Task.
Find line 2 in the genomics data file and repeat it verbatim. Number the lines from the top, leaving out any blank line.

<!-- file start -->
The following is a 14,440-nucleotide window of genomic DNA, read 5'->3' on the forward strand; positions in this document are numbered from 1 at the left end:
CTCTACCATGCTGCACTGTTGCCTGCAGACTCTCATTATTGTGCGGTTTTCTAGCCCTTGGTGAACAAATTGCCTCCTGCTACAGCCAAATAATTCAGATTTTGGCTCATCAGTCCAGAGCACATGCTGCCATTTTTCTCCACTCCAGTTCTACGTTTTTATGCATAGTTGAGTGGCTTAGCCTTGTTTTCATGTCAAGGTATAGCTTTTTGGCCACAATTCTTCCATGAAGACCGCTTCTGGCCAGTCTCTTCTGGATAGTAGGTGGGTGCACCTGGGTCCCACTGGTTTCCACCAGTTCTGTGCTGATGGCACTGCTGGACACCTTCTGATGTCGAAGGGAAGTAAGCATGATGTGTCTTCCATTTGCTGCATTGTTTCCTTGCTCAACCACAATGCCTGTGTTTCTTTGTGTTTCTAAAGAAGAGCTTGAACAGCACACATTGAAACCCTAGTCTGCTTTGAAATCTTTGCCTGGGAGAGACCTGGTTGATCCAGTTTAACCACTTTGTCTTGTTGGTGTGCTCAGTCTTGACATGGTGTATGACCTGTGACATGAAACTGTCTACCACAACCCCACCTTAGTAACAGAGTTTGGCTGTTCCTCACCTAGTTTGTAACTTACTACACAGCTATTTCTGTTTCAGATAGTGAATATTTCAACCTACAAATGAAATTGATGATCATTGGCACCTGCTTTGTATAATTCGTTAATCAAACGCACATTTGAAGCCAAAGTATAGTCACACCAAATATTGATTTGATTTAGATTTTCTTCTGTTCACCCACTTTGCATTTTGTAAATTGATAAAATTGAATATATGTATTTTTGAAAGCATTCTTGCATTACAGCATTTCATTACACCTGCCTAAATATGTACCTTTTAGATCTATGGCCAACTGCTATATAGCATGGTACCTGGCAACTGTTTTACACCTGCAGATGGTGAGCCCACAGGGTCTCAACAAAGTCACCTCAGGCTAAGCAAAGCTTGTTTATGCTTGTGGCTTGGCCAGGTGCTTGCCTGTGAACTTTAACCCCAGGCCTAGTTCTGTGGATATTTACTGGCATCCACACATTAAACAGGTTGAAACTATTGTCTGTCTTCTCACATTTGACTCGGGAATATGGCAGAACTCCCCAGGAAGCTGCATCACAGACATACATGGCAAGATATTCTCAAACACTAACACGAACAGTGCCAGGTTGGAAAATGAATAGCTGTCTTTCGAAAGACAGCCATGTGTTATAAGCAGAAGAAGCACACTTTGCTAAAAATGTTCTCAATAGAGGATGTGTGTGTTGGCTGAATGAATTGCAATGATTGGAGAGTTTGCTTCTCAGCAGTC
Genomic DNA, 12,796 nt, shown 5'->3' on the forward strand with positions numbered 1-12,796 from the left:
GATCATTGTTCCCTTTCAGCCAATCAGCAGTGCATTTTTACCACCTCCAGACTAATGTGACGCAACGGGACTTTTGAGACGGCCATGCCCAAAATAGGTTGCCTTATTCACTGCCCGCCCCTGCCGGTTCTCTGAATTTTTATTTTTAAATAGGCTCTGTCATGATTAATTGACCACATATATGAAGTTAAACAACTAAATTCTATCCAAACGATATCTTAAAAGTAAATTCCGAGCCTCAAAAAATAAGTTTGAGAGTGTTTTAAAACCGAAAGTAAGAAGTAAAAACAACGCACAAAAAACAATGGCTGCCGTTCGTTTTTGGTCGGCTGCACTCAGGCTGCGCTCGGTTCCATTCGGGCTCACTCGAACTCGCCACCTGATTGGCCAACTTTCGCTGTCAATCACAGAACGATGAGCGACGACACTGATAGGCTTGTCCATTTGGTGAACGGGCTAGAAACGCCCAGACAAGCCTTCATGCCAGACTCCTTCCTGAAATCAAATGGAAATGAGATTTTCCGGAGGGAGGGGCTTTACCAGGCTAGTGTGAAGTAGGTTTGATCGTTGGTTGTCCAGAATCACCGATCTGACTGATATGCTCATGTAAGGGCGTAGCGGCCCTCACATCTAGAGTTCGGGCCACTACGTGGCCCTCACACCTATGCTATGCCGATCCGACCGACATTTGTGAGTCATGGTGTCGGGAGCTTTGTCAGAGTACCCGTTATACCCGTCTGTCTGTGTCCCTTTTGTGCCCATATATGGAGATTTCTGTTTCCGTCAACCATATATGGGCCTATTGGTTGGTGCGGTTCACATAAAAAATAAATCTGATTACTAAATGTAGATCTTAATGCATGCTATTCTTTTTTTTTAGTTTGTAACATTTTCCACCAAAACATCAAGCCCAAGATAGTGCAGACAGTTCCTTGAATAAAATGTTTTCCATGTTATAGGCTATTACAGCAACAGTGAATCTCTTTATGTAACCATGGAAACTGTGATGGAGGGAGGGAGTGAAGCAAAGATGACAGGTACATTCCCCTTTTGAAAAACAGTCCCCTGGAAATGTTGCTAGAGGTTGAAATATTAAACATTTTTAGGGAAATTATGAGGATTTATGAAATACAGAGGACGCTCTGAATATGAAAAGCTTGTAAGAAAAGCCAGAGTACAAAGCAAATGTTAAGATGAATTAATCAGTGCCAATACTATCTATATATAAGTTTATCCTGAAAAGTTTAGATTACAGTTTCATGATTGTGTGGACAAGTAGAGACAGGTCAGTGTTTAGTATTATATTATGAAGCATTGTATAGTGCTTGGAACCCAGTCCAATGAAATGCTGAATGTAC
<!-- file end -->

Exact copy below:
CTCTACCATGCTGCACTGTTGCCTGCAGACTCTCATTATTGTGCGGTTTTCTAGCCCTTGGTGAACAAATTGCCTCCTGCTACAGCCAAATAATTCAGATTTTGGCTCATCAGTCCAGAGCACATGCTGCCATTTTTCTCCACTCCAGTTCTACGTTTTTATGCATAGTTGAGTGGCTTAGCCTTGTTTTCATGTCAAGGTATAGCTTTTTGGCCACAATTCTTCCATGAAGACCGCTTCTGGCCAGTCTCTTCTGGATAGTAGGTGGGTGCACCTGGGTCCCACTGGTTTCCACCAGTTCTGTGCTGATGGCACTGCTGGACACCTTCTGATGTCGAAGGGAAGTAAGCATGATGTGTCTTCCATTTGCTGCATTGTTTCCTTGCTCAACCACAATGCCTGTGTTTCTTTGTGTTTCTAAAGAAGAGCTTGAACAGCACACATTGAAACCCTAGTCTGCTTTGAAATCTTTGCCTGGGAGAGACCTGGTTGATCCAGTTTAACCACTTTGTCTTGTTGGTGTGCTCAGTCTTGACATGGTGTATGACCTGTGACATGAAACTGTCTACCACAACCCCACCTTAGTAACAGAGTTTGGCTGTTCCTCACCTAGTTTGTAACTTACTACACAGCTATTTCTGTTTCAGATAGTGAATATTTCAACCTACAAATGAAATTGATGATCATTGGCACCTGCTTTGTATAATTCGTTAATCAAACGCACATTTGAAGCCAAAGTATAGTCACACCAAATATTGATTTGATTTAGATTTTCTTCTGTTCACCCACTTTGCATTTTGTAAATTGATAAAATTGAATATATGTATTTTTGAAAGCATTCTTGCATTACAGCATTTCATTACACCTGCCTAAATATGTACCTTTTAGATCTATGGCCAACTGCTATATAGCATGGTACCTGGCAACTGTTTTACACCTGCAGATGGTGAGCCCACAGGGTCTCAACAAAGTCACCTCAGGCTAAGCAAAGCTTGTTTATGCTTGTGGCTTGGCCAGGTGCTTGCCTGTGAACTTTAACCCCAGGCCTAGTTCTGTGGATATTTACTGGCATCCACACATTAAACAGGTTGAAACTATTGTCTGTCTTCTCACATTTGACTCGGGAATATGGCAGAACTCCCCAGGAAGCTGCATCACAGACATACATGGCAAGATATTCTCAAACACTAACACGAACAGTGCCAGGTTGGAAAATGAATAGCTGTCTTTCGAAAGACAGCCATGTGTTATAAGCAGAAGAAGCACACTTTGCTAAAAATGTTCTCAATAGAGGATGTGTGTGTTGGCTGAATGAATTGCAATGATTGGAGAGTTTGCTTCTCAGCAGTC